As far as I know it is not possible to schedule storage rescans, I don't see any added value to such a feature anyway.
But what is possible is disabling automatic host rescan of HBA adapters, this is done on a vCenter level with a advanced setting "config.vpxd.filter.hostRescanFilter" together with the value "False"

VMware has a KB article about this, so if you want to have a reference or want to know how to make this advanced setting from the webclient please have a look at KB1016873
One very important thing not to forget, change the value of the advanced setting to "True" as soon as you have finished adding the datastores !

01 April, 2014

VM stops at POST screen

Recently at a customer I was asked to have a look at 2 VM's that supposedly did not boot well after receiving and installing Microsoft patches. These VM's had been running just fine up until the mandatory reboot after patching.
They had strange boot behaviour, usually you would expect that the boot would halt or go wrong when loading the Windows OS. But these 2 VM's wouldn't even go beyond the BIOS POST screen.

For troubleshooting purposes I created a new diskless VM and attached the system disk of one of the failing VM's to it, this combination resulted in a successful boot. So the boot issue was not related to the recently installed Microsoft patches, it had to be something within the VM configuration.
When looking more closely at the configuration of the 2 VM's I found both of them had RDM's.

I checked if the RDM's had a active path(s) to the LUN and it turned out about half didn't.
Once I removed the RDM's with the dead path(s), I powered on the VM again and it successfully booted the OS.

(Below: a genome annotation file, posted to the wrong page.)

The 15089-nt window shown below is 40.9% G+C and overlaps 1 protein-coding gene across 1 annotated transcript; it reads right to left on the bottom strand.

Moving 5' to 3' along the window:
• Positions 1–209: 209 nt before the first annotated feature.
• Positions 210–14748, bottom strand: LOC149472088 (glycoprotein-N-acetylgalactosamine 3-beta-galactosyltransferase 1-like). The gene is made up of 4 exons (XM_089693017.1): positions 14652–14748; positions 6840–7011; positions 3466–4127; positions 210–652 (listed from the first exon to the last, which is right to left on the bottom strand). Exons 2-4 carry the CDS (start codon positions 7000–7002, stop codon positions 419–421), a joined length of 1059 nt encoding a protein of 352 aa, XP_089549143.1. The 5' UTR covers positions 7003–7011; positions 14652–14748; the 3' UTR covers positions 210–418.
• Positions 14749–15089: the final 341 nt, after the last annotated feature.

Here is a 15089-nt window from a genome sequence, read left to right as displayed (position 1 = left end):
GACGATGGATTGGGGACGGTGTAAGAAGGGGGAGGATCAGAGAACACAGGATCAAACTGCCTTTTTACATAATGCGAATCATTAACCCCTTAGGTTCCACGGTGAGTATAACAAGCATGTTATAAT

I never thought a dead RDM path would prevent a VM from getting through it's BIOS POST screen, I've checked if there was a VMware KB article around this VM behaviour but came up with only one blog that had info about this issue, Enterprise IT blog He also has a some good pointers and checks to verify if there is no other cause to the issue, so do check out the article

27 February, 2014

VMkernel port challenge on a Distributed Switch

Recently I was working on a project which consisted of adding new hosts to a existing vSphere 5.1 environment. As the form-factor and specs where far from what the customer already had in-place, the new hosts were put in new HA-clusters. Because the new hosts have 4 10GbE NIC's, the virtual networking design had to be re-designed.
I designed one Distributed Switch for all traffic and for all clusters, regardless of the purpose of the clusters. Security wise this was agreed on by the customer, they only needed logical network separation in the form of VLAN's. This would keep the design and also the physical network configuration fairly simple.
One of the customers' requirements was that the pace they could vMotion should be a lot higher then on their current hosts, having a large amount of hosts they wanted hosts to be able to go into Maintenance mode quickly. They also wanted to speed up the patching and updating of the hosts by Update Manager.
So within the Distributed Switch design I added the use of multi NIC vMotion, I got a lot of information from the blogs of Frank Denneman and Duncan Epping especially these two blog posts How to setup Multi-NIC vMotion on a distributed vSwitch and Multiple-NIC vMotion in vSphere 5…. Of course NIOC (Network I/O Control) is also used to control / guarantee required bandwidth to the various sorts of network traffic.